With my poker background, the current economic situation in North America strongly reminds me of what happens from time to time to nearly every competent poker player who starts out playing a solid game and winning, usually with some good luck along the way, then becomes overconfident and turns to playing more and more hands until the whole strategy goes out of whack. Then, once the luck changes, the losses start mounting.

Since the financial crisis of 2008, the economic conditions in the US and many other parts of the world have been especially good due to low money borrowing costs artificially maintained by the central banks (such as the US Federal Reserve). Right after the recession, this was necessary to stimulate the economies. Unfortunately, even after the recession was long gone, the interest rates remained low. This was partly due to political reasons (every politician in power wants to maintain the illusion of a thriving economy), partly because the inflation remained abnormally low even as the economies recovered and the unemployment fell.

Historically, inflation has been inversely proportional to unemployment rates due to the fact that wages tend to rise with falling unemployment (the Phillips curve). However, in the modern global economy, where most jobs can be outsourced to third-world countries and the workers in developed countries have to compete with the rest of the world, this is apparently no longer true.

As a result of low interest rates and abundant money supply, more and more non-competitive companies found it possible to survive and even thrive using borrowed money. Then the US tax cuts of 2017 came, which exacerbated the situation. Right now a very significant part of the American economy (and the world economy, perhaps to a lesser degree) consists of enterprises that would have never survived under tough competitive conditions. Just look at some companies posting billion-dollar losses every quarter and yet happily plodding along. These are the losing poker hands that our player from the first paragraph has added to his game due to overconfidence. Think about what will happen to such companies and their debt when another crisis hits. The bigger ones might get bailed out (or not), but they are just the tip of the iceberg.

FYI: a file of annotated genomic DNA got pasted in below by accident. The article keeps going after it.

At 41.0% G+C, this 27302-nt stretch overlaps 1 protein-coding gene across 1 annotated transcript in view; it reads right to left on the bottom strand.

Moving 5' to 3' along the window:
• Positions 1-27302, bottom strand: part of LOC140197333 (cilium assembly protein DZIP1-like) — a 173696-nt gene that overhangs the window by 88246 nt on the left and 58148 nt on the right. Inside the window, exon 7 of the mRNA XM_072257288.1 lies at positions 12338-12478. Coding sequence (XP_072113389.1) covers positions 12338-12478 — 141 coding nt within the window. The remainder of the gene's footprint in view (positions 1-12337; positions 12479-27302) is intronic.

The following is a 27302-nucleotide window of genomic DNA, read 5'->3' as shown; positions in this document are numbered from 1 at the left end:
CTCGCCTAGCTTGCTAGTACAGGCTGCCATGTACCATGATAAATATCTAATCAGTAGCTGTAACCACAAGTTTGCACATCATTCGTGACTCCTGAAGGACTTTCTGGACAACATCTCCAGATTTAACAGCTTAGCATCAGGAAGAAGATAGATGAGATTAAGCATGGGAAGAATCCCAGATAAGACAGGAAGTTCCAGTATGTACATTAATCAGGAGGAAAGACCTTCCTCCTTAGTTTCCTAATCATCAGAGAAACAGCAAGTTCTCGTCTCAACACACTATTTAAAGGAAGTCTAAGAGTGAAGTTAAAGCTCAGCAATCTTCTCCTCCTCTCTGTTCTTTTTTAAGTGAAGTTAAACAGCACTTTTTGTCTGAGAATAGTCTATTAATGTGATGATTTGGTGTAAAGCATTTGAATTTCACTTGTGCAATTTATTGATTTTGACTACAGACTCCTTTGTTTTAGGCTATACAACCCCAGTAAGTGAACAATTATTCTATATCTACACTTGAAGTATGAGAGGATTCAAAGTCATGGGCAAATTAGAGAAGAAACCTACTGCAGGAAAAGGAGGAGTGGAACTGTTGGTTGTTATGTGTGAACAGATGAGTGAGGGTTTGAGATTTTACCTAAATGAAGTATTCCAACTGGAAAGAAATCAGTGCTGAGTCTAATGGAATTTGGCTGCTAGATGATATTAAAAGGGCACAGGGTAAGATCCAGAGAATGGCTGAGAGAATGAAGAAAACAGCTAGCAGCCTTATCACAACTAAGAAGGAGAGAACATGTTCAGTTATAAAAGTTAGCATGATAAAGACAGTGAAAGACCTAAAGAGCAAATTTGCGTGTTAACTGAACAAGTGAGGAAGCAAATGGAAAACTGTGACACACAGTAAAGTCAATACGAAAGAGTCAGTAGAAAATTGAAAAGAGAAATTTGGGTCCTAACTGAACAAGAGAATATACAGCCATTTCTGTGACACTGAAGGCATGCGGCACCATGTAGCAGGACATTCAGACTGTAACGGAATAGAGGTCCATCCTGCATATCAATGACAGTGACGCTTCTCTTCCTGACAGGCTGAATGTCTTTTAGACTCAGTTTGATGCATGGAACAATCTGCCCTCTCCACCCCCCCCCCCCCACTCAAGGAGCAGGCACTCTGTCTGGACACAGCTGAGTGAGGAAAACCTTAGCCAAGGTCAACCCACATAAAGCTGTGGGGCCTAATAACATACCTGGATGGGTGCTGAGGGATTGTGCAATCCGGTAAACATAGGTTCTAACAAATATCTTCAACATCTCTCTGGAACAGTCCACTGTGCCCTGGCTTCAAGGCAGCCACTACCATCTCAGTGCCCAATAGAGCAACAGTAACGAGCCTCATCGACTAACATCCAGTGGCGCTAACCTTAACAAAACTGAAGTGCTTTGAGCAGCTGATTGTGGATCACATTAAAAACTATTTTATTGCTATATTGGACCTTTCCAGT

While nothing is ever certain, I believe that the next financial crisis will happen soon (very likely within the next year or two). It will probably not originate in one of the top economies, but once the dominoes start falling, the amount of bad corporate debt that has accumulated globally definitely has the potential to produce an even bigger recession than the one 10 years ago. So, if your financial situation is not very solid right now, I recommend that you better buckle up.